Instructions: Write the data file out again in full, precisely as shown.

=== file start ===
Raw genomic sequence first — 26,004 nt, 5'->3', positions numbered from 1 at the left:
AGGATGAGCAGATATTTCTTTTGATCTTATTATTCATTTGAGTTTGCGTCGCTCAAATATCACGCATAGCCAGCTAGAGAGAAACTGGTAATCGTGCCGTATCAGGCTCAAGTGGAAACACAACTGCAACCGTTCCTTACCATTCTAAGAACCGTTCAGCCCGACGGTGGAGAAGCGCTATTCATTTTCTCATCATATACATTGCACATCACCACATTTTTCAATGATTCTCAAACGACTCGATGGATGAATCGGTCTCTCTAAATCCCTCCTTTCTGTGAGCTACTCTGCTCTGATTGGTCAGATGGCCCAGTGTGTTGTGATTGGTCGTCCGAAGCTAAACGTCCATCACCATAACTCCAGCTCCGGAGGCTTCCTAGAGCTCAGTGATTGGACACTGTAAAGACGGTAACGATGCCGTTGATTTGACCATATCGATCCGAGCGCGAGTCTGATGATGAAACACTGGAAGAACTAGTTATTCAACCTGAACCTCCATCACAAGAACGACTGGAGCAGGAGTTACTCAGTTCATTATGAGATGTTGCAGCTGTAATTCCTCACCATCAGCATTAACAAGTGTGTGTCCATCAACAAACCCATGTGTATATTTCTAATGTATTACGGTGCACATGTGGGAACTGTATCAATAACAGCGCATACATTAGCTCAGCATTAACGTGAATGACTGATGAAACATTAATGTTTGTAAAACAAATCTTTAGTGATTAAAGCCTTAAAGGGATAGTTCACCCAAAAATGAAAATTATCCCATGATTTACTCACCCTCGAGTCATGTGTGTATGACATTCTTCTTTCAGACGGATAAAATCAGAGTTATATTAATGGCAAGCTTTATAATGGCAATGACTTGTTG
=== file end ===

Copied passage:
Raw genomic sequence first — 26,004 nt, 5'->3', positions numbered from 1 at the left:
AGGATGAGCAGATATTTCTTTTGATCTTATTATTCATTTGAGTTTGCGTCGCTCAAATATCACGCATAGCCAGCTAGAGAGAAACTGGTAATCGTGCCGTATCAGGCTCAAGTGGAAACACAACTGCAACCGTTCCTTACCATTCTAAGAACCGTTCAGCCCGACGGTGGAGAAGCGCTATTCATTTTCTCATCATATACATTGCACATCACCACATTTTTCAATGATTCTCAAACGACTCGATGGATGAATCGGTCTCTCTAAATCCCTCCTTTCTGTGAGCTACTCTGCTCTGATTGGTCAGATGGCCCAGTGTGTTGTGATTGGTCGTCCGAAGCTAAACGTCCATCACCATAACTCCAGCTCCGGAGGCTTCCTAGAGCTCAGTGATTGGACACTGTAAAGACGGTAACGATGCCGTTGATTTGACCATATCGATCCGAGCGCGAGTCTGATGATGAAACACTGGAAGAACTAGTTATTCAACCTGAACCTCCATCACAAGAACGACTGGAGCAGGAGTTACTCAGTTCATTATGAGATGTTGCAGCTGTAATTCCTCACCATCAGCATTAACAAGTGTGTGTCCATCAACAAACCCATGTGTATATTTCTAATGTATTACGGTGCACATGTGGGAACTGTATCAATAACAGCGCATACATTAGCTCAGCATTAACGTGAATGACTGATGAAACATTAATGTTTGTAAAACAAATCTTTAGTGATTAAAGCCTTAAAGGGATAGTTCACCCAAAAATGAAAATTATCCCATGATTTACTCACCCTCGAGTCATGTGTGTATGACATTCTTCTTTCAGACGGATAAAATCAGAGTTATATTAATGGCAAGCTTTATAATGGCAATGACTTGTTG